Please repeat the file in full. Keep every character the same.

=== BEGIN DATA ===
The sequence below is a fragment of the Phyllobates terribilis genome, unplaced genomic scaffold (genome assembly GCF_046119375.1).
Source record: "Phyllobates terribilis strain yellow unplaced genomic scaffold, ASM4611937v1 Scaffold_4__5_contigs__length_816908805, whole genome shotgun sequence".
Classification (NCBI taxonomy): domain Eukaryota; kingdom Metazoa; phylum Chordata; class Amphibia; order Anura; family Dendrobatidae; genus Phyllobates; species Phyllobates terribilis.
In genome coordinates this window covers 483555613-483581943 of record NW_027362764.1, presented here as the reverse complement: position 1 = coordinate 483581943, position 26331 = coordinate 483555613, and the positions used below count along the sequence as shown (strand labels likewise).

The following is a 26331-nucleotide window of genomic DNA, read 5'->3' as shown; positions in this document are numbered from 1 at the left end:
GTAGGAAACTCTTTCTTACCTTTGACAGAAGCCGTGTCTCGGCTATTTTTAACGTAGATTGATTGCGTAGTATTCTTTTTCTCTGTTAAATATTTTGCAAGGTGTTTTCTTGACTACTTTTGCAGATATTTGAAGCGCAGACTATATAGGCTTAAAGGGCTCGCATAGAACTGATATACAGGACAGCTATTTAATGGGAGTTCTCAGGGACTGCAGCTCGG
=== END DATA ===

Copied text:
The sequence below is a fragment of the Phyllobates terribilis genome, unplaced genomic scaffold (genome assembly GCF_046119375.1).
Source record: "Phyllobates terribilis strain yellow unplaced genomic scaffold, ASM4611937v1 Scaffold_4__5_contigs__length_816908805, whole genome shotgun sequence".
Classification (NCBI taxonomy): domain Eukaryota; kingdom Metazoa; phylum Chordata; class Amphibia; order Anura; family Dendrobatidae; genus Phyllobates; species Phyllobates terribilis.
In genome coordinates this window covers 483555613-483581943 of record NW_027362764.1, presented here as the reverse complement: position 1 = coordinate 483581943, position 26331 = coordinate 483555613, and the positions used below count along the sequence as shown (strand labels likewise).

The following is a 26331-nucleotide window of genomic DNA, read 5'->3' as shown; positions in this document are numbered from 1 at the left end:
GTAGGAAACTCTTTCTTACCTTTGACAGAAGCCGTGTCTCGGCTATTTTTAACGTAGATTGATTGCGTAGTATTCTTTTTCTCTGTTAAATATTTTGCAAGGTGTTTTCTTGACTACTTTTGCAGATATTTGAAGCGCAGACTATATAGGCTTAAAGGGCTCGCATAGAACTGATATACAGGACAGCTATTTAATGGGAGTTCTCAGGGACTGCAGCTCGG